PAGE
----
Appalachian Log Cabins - Then and Now

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Appalachian log cabins came from the influence of German and Scandinavian traditions brought by settlers to the area in the 18th century. The masonry can mostly be traced to Scotch-Irish influence, and the design has a resemblance to that of English. Most logs used during that time used would have been chestnut, oak, spruce, and poplar.

Log cabins have been around for centuries, with the first recorded cabin being built in 1639. The Appalachian-style dovetail cabin construction is traditional craftsmanship that has been used for many years. Log cabins are still popular today and can be found all over the country. There are many different types of log cabins, but the Appalachian-style dovetail cabin construction is one of the most popular and well-known styles. There is a certain rustic charm that comes with a log cabin, and it's hard to replicate that with any other type of construction.


While the dovetail cabin style originated in the Appalachians, it can be found throughout North America. The Wendigo Trail Lodge in Ontario, Canada is a good example of a dovetail cabin that has been adapted to modern amenities. This lodge features a beautiful hand-crafted timber frame and a stone fireplace.


The Appalachian style of dovetail cabin construction is a unique and time-honored tradition that began in the early days of America. The use of this type of construction allowed for the widespread adoption of log cabins by early settlers in the region. This type of construction was time-consuming, but it resulted in a beautiful and sturdy cabin that lasted for many years. Hewn logs were cut to fit together perfectly at the corners, forming a tight and sturdy cabin. The logs then were chinked with moss, stones, mud, or later, mortar to keep out the weather and pests. Unfortunately, this type of chinking is not flexible and could crumble when logs flex with drying and temperature changes, so the cracks formed and required periodic maintenance re-chinking.


What is really different about the Appalachian log cabin from log cabins across America is the system of notching, which holds the logs in position. Oftentimes Appalachian-style cabins use V- notch, dovetail, or half dovetail notch.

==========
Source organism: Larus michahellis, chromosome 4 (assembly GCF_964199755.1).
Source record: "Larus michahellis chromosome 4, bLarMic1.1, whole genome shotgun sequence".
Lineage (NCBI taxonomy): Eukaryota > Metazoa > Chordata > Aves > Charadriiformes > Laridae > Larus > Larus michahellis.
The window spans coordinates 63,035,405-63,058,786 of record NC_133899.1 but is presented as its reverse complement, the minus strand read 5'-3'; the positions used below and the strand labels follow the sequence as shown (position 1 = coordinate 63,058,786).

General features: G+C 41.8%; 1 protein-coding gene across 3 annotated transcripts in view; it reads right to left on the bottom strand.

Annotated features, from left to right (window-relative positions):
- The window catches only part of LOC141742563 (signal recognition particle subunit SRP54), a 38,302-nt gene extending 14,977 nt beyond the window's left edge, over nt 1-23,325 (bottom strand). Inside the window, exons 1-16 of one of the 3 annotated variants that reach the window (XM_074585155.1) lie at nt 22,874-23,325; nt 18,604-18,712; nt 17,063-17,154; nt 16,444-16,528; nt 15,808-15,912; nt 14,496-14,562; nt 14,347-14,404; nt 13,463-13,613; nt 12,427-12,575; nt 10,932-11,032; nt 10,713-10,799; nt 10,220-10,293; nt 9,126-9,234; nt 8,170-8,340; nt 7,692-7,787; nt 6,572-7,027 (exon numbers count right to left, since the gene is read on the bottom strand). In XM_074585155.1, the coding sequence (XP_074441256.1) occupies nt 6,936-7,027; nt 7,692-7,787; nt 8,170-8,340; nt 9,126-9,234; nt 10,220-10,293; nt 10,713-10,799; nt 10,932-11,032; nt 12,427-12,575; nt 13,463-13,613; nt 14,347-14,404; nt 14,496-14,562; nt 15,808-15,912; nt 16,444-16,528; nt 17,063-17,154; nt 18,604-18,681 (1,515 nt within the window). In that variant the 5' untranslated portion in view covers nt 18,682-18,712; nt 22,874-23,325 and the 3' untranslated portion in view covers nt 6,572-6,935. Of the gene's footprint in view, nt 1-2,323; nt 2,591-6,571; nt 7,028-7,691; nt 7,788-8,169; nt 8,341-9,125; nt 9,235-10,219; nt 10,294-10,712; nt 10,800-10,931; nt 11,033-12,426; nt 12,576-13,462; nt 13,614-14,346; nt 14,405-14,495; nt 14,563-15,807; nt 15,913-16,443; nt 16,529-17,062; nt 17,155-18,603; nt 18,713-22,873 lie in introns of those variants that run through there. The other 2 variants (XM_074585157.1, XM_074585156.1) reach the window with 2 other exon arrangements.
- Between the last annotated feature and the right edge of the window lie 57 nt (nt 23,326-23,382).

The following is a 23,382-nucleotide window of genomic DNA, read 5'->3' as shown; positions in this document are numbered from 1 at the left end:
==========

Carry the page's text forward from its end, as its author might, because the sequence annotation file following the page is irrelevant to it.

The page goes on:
The Appalachian-style dovetail cabin construction begins with the layout of the logs. The logs are then cut to size and notched together to form the walls of the cabin. The dovetail notch is a key feature of this type of construction, as it helps to keep the logs in place and provides extra stability to the structure. One of the advantages of using dovetail corners is that there is no need for nails or screws. The logs fit together so snugly that they form a weather-tight seal, keeping out wind and rain. In addition, the dovetail joint is very strong and can withstand heavy loads. Today, this type of construction is still used in some parts of the United States, and it has been adapted to include modern materials such as polymer-based elastic chinking, which helps to seal the logs and protect them from weathering. Once the walls are assembled, the roof can be added. 


To prevent weather and insects from entering, there was a practice of filling the gaps between logs that was known as “chinking”. In the early times, it was done using a mixture of clay and mud. Large spaces were covered by rocks or extra wood, and then holes and spaces were filled with the mixture. This process is unique to old cabins – and you can see several historic structures in the Great Smoky National Park built that way. Newer cabins often used concrete mortar as chinking, but it is inflexible and often cracks as logs dry and settle. The newest take on the old tradition is filling the gaps between logs with strips of Styrofoam from inside and outside, and then covering them with a modern version of chinking - a flexible, textured modern acrylic material that comes in a variety of colors. Even though it looks and feels like traditional mortar, it's not – unlike mortar or clay, it adheres to logs and stretches to maintain a tight seal by following log movement.


Due to the expense and manual labor involved in the construction of Appalachian-style cabins, the popularity of this style of cabin has somewhat declined over the years, but there is a renewed interest in it today as people seek to build more sustainable and environmentally friendly homes. You can experience a true Appalachian-style log cabin when staying in  Appalachian Escape cabin that was built from hemlock flat hewn 6” by 12” logs with half dovetail corners.